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Leader of the Chorus of the Captive Trojan Women

$89.00

This greek theatre mask is The leader of the chorus of captive Trojan women.  She leads:

Once Trojan subjects, the women are now slaves of the Greek conquerors. Like Hecuba, they have lost children and husbands. They sympathize with their former Queen throughout the play, even when she takes brutal revenge on innocent children. In their entrance song, they essentially play the part of a messenger, bringing bad news from the Greek army’s assembly. In their second song, they wonder what their future holds and where they will be taken. Their third song looks back in time for the causes of the Trojan war: the felling of trees to build the ship that took Paris/Alexander to Sparta and the Judgment of Paris. The Chorus evoke the misery these have brought not to themselves, but (surprise) to a Greek girl and mother. In their fourth song, the Chorus narrate the fateful night of Troy’s fall from a Trojan wife’s point of view. After this, they only sing a short song anticipating the downfall of Polymestor.

The greek theatre mask of the leader is as old as the wisdom of her people.  Her strength is that of the masses and her resolve is one of all peoples.

This mask is made of neoprene and has an adjustable strap.

Description

This greek theatre mask is The leader of the chorus of captive Trojan women.  She leads:

Once Trojan subjects, the women are now slaves of the Greek conquerors. Like Hecuba, they have lost children and husbands. They sympathize with their former Queen throughout the play, even when she takes brutal revenge on innocent children. In their entrance song, they essentially play the part of a messenger, bringing bad news from the Greek army’s assembly. In their second song, they wonder what their future holds and where they will be taken. Their third song looks back in time for the causes of the Trojan war: the felling of trees to build the ship that took Paris/Alexander to Sparta and the Judgment of Paris. The Chorus evoke the misery these have brought not to themselves, but (surprise) to a Greek girl and mother. In their fourth song, the Chorus narrate the fateful night of Troy’s fall from a Trojan wife’s point of view. After this, they only sing a short song anticipating the downfall of Polymestor.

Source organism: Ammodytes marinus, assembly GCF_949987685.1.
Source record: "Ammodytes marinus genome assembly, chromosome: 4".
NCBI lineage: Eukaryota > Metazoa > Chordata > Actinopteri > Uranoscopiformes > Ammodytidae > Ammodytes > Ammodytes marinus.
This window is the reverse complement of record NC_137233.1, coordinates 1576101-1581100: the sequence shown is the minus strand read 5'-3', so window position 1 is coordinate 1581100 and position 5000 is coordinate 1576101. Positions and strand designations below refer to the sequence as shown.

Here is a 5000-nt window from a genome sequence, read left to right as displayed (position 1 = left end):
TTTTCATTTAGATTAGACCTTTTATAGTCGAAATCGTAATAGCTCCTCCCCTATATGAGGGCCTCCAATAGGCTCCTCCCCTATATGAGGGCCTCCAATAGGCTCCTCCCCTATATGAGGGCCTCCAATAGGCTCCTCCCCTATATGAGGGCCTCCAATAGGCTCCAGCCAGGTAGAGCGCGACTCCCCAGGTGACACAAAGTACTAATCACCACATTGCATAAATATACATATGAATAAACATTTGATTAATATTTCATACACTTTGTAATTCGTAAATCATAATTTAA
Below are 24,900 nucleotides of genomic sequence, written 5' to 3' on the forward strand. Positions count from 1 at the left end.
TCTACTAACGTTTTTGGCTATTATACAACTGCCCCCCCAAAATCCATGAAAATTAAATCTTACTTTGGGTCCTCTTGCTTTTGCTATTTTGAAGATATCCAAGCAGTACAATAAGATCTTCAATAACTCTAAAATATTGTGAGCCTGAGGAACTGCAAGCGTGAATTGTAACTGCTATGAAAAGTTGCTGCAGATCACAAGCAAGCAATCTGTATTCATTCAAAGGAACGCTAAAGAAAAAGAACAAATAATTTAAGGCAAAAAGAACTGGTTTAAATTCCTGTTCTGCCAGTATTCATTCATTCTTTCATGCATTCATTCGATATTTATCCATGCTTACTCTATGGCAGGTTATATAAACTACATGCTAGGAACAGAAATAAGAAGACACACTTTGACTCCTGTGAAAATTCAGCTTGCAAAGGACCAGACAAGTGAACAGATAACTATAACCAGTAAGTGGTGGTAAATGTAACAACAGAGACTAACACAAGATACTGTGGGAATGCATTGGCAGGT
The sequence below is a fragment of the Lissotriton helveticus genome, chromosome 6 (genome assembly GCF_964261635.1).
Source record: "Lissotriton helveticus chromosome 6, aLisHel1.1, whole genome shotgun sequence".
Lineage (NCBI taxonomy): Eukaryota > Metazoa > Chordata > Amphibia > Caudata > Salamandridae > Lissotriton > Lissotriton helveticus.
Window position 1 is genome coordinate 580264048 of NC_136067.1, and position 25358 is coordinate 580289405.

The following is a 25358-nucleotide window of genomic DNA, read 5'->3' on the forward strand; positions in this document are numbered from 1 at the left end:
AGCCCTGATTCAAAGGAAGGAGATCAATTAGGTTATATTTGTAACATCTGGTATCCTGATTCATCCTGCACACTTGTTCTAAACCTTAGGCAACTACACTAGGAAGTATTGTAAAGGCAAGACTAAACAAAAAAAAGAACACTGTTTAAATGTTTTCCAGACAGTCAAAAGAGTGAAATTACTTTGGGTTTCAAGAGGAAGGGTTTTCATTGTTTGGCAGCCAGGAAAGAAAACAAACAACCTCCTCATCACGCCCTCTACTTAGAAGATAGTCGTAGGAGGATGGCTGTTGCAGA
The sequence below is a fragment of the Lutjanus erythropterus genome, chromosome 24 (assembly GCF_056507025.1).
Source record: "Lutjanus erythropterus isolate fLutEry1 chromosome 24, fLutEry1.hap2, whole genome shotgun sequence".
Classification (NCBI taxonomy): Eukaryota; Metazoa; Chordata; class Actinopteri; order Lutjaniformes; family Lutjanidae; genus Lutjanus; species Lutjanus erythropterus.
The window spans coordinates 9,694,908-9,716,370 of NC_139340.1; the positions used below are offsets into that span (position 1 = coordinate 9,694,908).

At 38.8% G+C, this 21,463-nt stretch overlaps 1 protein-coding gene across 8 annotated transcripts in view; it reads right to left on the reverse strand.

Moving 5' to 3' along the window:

The greek theatre mask of the leader is as old as the wisdom of her people.  Her strength is that of the masses and her resolve is one of all peoples.

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